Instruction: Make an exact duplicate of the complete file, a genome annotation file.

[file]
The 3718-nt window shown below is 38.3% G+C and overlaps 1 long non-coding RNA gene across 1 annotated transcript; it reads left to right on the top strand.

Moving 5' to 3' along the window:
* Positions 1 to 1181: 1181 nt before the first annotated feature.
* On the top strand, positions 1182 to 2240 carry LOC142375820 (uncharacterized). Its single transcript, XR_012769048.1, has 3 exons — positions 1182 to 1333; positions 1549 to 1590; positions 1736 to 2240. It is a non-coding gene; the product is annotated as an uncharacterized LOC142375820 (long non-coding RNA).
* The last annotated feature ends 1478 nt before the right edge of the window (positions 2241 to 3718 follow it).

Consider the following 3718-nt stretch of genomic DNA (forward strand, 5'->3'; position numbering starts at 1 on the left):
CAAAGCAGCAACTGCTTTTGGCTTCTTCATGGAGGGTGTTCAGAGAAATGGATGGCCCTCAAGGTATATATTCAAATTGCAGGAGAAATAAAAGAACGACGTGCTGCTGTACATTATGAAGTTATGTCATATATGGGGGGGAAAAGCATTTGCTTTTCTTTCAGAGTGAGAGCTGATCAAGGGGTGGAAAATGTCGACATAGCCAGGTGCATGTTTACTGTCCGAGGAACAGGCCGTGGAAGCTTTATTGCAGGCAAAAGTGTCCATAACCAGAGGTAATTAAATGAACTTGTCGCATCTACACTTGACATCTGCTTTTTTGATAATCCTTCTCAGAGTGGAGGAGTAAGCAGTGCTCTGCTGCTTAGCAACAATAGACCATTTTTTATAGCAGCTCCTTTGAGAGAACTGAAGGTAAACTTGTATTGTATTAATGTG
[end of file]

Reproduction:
The 3718-nt window shown below is 38.3% G+C and overlaps 1 long non-coding RNA gene across 1 annotated transcript; it reads left to right on the top strand.

Moving 5' to 3' along the window:
* Positions 1 to 1181: 1181 nt before the first annotated feature.
* On the top strand, positions 1182 to 2240 carry LOC142375820 (uncharacterized). Its single transcript, XR_012769048.1, has 3 exons — positions 1182 to 1333; positions 1549 to 1590; positions 1736 to 2240. It is a non-coding gene; the product is annotated as an uncharacterized LOC142375820 (long non-coding RNA).
* The last annotated feature ends 1478 nt before the right edge of the window (positions 2241 to 3718 follow it).

Consider the following 3718-nt stretch of genomic DNA (forward strand, 5'->3'; position numbering starts at 1 on the left):
CAAAGCAGCAACTGCTTTTGGCTTCTTCATGGAGGGTGTTCAGAGAAATGGATGGCCCTCAAGGTATATATTCAAATTGCAGGAGAAATAAAAGAACGACGTGCTGCTGTACATTATGAAGTTATGTCATATATGGGGGGGAAAAGCATTTGCTTTTCTTTCAGAGTGAGAGCTGATCAAGGGGTGGAAAATGTCGACATAGCCAGGTGCATGTTTACTGTCCGAGGAACAGGCCGTGGAAGCTTTATTGCAGGCAAAAGTGTCCATAACCAGAGGTAATTAAATGAACTTGTCGCATCTACACTTGACATCTGCTTTTTTGATAATCCTTCTCAGAGTGGAGGAGTAAGCAGTGCTCTGCTGCTTAGCAACAATAGACCATTTTTTATAGCAGCTCCTTTGAGAGAACTGAAGGTAAACTTGTATTGTATTAATGTG